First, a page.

A Length-Flexible Threshold Cryptosystem with Applications
Ivan B. Damgård
We propose a public-key cryptosystem which is derived from the Paillier cryptosystem. The scheme inherits the attractive homomorphic properties of Paillier encryption. In addition, we achieve two new properties: First, all users can use the same modulus when generating key pairs, this allows more efficient proofs of relations between different encryptions. Second, we can construct a threshold decryption protocol for our scheme that is length flexible, i.e., it can handle efficiently messages of arbitrary length, even though the public key and the secret key shares held by decryption servers are of fixed size. We show how to apply this cryptosystem to build:
1) a self-tallying election scheme with perfect ballot secrecy. This is a small voting system where the result can be computed from the submitted votes without the need for decryption servers. The votes are kept secret unless the cryptosystem can be broken, regardless of the number of cheating parties. This is in contrast to other known schemes that usually require a number of decryption servers, the majority of which must be honest.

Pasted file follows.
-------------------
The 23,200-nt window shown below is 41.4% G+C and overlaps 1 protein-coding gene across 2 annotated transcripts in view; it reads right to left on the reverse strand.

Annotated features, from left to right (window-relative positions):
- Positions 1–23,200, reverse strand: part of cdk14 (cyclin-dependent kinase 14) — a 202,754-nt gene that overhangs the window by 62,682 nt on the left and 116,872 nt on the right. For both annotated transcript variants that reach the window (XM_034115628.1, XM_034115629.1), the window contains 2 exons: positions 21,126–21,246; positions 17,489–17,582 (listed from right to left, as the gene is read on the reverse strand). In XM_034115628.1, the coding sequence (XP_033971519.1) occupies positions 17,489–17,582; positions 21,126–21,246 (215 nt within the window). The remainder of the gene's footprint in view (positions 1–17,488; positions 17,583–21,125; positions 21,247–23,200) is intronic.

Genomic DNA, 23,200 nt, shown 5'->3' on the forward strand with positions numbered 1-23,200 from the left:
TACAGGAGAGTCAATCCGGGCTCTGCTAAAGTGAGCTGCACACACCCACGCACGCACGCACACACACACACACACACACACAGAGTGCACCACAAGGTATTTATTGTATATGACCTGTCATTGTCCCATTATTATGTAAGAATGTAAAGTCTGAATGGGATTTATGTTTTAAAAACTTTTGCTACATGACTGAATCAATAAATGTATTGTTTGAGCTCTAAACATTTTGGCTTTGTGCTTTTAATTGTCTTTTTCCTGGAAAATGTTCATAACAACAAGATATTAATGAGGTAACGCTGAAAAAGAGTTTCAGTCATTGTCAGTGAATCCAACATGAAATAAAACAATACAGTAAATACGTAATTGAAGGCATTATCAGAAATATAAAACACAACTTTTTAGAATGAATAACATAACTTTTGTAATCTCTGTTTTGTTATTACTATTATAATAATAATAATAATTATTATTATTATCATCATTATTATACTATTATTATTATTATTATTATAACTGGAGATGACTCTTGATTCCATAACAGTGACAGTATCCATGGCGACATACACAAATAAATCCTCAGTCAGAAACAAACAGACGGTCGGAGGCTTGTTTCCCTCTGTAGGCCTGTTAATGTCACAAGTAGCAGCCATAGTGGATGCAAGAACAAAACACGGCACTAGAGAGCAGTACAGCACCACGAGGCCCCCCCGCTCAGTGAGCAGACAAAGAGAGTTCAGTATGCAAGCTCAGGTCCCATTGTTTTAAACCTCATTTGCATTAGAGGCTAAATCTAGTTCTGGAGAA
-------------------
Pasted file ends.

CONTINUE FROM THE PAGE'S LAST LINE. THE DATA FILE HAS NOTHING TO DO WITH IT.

2) a length-flexible mix-net which is universally verifiable, where the size of keys and ciphertexts do not depend on the number of mix servers, and is robust against a corrupt minority. Mix-nets can provide anonymity by shuffling messages to provide a random permutation of input ciphertexts to the output plaintexts such that no one knows which plaintexts relate to which ciphertexts. The mix-net inherits several nice properties from the underlying cryptosystem, thus making it useful for a setting with small messages or high computational power, low-band width and that anyone can verify that the mix have been done correctly